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Thursday 21 July 2022

Weekend Reading


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Taxes in the ancient world
The first record of organized taxation comes from Egypt around 3000 B.C., and is mentioned in numerous historical sources including the Bible. Chapter 47, verse 33 of the Book of Genesis describes the tax collection practices of the Egyptian kingdom, explaining that the Pharaoh would send commissioners to take one- fifth of all grain harvests as a tax.
Tax practice continued to develop as Greek civilization overtook much of Europe, North Africa and the Middle East in the centuries leading up to the Common Era. The Rosetta Stone, a clay tablet discovered in 1799, was a document of new tax laws decreed by the Ptolemaic Dynasty in 196 B.C.
From the Roman age and through medieval European history, new taxes on inheritance, property and consumer goods were levied, and often played a role in war, either by funding them or provoking them.
Other cradles of civilization, such as ancient China, also levied taxes under the authority of a strong centralized government. The Chinese T’ang and Song Dynasties employed a methodical census record to track their populace and impose the proper taxes on them. These funds and materials were then used to support armies and construct canals for transportation and irrigation, among other projects. The Mongol Empire that took control of much of Asia around 1200 instituted tax policy designed to influence large-scale production of certain goods like cotton.
Are we ready for solar waste?
India does not have a solar waste management policy, but it does have ambitious solar power installation targets.
Solar waste — the electronic waste generated by discarded solar panels — is sold as scrap in the country. It can increase by at least four-five-fold by the next decade.
Solar panels have a life of 20-25 years, so the problem of waste seems distant. It is likely that India will be faced with solar waste problems by the end of this decade, and solar waste will end up being the most prevalent form of waste in landfills soon.
The large cost gap between recycling and discarding panels in landfills points to an unpleasant truth: The process generates roughly $3 in revenue from the recovery of certain materials.
Recycling a solar panel cost between $20 and $30, according to the National Renewable Energy Laboratory; sending it to a landfill costs $1-2.
Choose process over goals
Inventing the future is another way of saying “setting goals.” Success, especially in the West, then becomes about achieving those goals. We accumulate accomplishments and call it success. Success is about building a set of daily practices, it is about growth without goals. Continuous, habitual practice(s) trumps achievement-based success.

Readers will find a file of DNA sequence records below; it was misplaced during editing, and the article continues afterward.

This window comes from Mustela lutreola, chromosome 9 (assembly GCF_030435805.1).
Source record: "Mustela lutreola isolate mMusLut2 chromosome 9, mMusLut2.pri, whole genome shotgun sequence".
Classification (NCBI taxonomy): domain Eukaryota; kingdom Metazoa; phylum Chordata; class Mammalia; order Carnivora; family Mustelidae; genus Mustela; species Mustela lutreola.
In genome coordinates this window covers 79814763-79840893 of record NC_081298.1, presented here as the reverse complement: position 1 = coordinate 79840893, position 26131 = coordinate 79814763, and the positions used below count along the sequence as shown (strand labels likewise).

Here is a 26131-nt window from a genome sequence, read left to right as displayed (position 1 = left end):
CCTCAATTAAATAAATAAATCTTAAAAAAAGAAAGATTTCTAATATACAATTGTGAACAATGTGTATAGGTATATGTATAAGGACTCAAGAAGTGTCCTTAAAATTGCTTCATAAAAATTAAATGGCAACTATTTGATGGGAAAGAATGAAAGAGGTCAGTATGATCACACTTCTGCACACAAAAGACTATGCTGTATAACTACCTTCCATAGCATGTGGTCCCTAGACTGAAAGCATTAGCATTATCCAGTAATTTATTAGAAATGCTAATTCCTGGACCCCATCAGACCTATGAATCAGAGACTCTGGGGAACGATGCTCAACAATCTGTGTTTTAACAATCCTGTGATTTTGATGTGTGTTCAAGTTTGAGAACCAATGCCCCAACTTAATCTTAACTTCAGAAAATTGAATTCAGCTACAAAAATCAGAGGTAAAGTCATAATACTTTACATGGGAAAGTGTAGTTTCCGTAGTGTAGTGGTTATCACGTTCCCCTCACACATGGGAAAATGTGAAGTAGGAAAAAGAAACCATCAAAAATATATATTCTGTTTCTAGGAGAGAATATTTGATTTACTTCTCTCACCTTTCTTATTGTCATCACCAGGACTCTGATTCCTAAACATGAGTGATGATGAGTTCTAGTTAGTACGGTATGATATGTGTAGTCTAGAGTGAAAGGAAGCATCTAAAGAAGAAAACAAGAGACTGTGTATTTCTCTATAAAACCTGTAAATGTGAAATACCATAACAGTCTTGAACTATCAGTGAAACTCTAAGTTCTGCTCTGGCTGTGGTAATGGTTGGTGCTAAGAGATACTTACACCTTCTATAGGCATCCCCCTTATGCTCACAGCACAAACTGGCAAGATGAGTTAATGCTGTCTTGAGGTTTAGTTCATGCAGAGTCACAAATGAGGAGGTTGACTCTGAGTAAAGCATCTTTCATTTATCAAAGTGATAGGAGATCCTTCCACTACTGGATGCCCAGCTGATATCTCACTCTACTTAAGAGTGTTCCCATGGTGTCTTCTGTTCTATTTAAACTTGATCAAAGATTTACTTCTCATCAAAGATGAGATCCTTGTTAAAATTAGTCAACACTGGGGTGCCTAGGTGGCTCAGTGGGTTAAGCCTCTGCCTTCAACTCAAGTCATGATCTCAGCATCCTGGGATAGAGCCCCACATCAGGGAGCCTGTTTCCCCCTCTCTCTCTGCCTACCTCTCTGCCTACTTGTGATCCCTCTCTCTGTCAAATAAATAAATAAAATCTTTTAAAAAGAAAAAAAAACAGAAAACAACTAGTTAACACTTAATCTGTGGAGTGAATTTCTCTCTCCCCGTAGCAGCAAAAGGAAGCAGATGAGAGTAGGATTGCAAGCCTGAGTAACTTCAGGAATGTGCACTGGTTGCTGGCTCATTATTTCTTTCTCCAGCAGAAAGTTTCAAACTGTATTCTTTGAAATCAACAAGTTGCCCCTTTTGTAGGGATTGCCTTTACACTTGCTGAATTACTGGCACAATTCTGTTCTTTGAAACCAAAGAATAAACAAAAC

I think “accomplishments” are traps. Accomplishments, by their very definition, exist only in the past or future—which are not even real things. Pride is the worst of the seven sins and it is closely related to past and future accomplishments.
Incentives matter
There are few forces in the world as powerful and ubiquitous as incentives. They govern everything from our daily interactions and decisions to our broader organizations and societies.
Charlie Munger, true to his reputation for pithy one-liners, said it best: “Show me the incentive and I will show you the outcome.”
Incentives appear to be uniquely binary:
  • Thoughtfully-designed incentives are likely to create wonderful outcomes.
  • Poorly-designed incentives are likely to create terrible outcomes.
Surprisingly, despite their importance, incentives are rarely studied in schools, business programs, or organizations.
As a result, humans remain astonishingly bad at establishing appropriate incentives. We consistently create systems that invite manipulation and open the door to unintended consequences. More often than not, we fall into the poorly-designed camp and find ourselves scrambling for answers and quick fix solutions.
The process is the destination
We live in a world obsessed with results. We have a tendency to put so much emphasis on whether or not the arrow hits the target. If, however, we put that intensity and focus and sincerity into the process—where we place our feet, how we hold the bow, how we breathe during the release of the arrow—then hitting the bullseye is simply a side effect.
The point is not to worry about hitting the target. The point is to fall in love with the boredom of doing the work and embrace each piece of the process. The point is to take that moment of zanshin, that moment of complete awareness and focus, and carry it with you everywhere in life.
It is not the target that matters. It is not the finish line that matters. It is the way we approach the goal that matters. Everything is aiming.

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